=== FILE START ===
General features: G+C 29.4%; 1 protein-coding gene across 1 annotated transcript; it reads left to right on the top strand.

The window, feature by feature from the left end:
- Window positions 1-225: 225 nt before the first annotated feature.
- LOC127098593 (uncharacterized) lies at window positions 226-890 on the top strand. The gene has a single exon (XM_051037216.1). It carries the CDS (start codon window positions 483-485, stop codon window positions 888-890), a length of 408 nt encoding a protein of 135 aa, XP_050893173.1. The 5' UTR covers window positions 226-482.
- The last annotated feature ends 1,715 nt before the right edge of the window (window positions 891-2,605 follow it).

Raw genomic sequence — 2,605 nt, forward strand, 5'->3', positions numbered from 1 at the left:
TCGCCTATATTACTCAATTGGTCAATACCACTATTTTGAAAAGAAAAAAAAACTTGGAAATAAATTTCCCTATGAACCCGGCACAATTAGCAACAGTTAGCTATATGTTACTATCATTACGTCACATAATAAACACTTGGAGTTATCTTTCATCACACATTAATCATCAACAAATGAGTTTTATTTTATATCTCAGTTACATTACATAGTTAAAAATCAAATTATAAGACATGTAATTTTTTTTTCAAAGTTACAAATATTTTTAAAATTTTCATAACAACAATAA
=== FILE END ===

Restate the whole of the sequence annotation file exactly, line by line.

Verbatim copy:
General features: G+C 29.4%; 1 protein-coding gene across 1 annotated transcript; it reads left to right on the top strand.

The window, feature by feature from the left end:
- Window positions 1-225: 225 nt before the first annotated feature.
- LOC127098593 (uncharacterized) lies at window positions 226-890 on the top strand. The gene has a single exon (XM_051037216.1). It carries the CDS (start codon window positions 483-485, stop codon window positions 888-890), a length of 408 nt encoding a protein of 135 aa, XP_050893173.1. The 5' UTR covers window positions 226-482.
- The last annotated feature ends 1,715 nt before the right edge of the window (window positions 891-2,605 follow it).

Raw genomic sequence — 2,605 nt, forward strand, 5'->3', positions numbered from 1 at the left:
TCGCCTATATTACTCAATTGGTCAATACCACTATTTTGAAAAGAAAAAAAAACTTGGAAATAAATTTCCCTATGAACCCGGCACAATTAGCAACAGTTAGCTATATGTTACTATCATTACGTCACATAATAAACACTTGGAGTTATCTTTCATCACACATTAATCATCAACAAATGAGTTTTATTTTATATCTCAGTTACATTACATAGTTAAAAATCAAATTATAAGACATGTAATTTTTTTTTCAAAGTTACAAATATTTTTAAAATTTTCATAACAACAATAA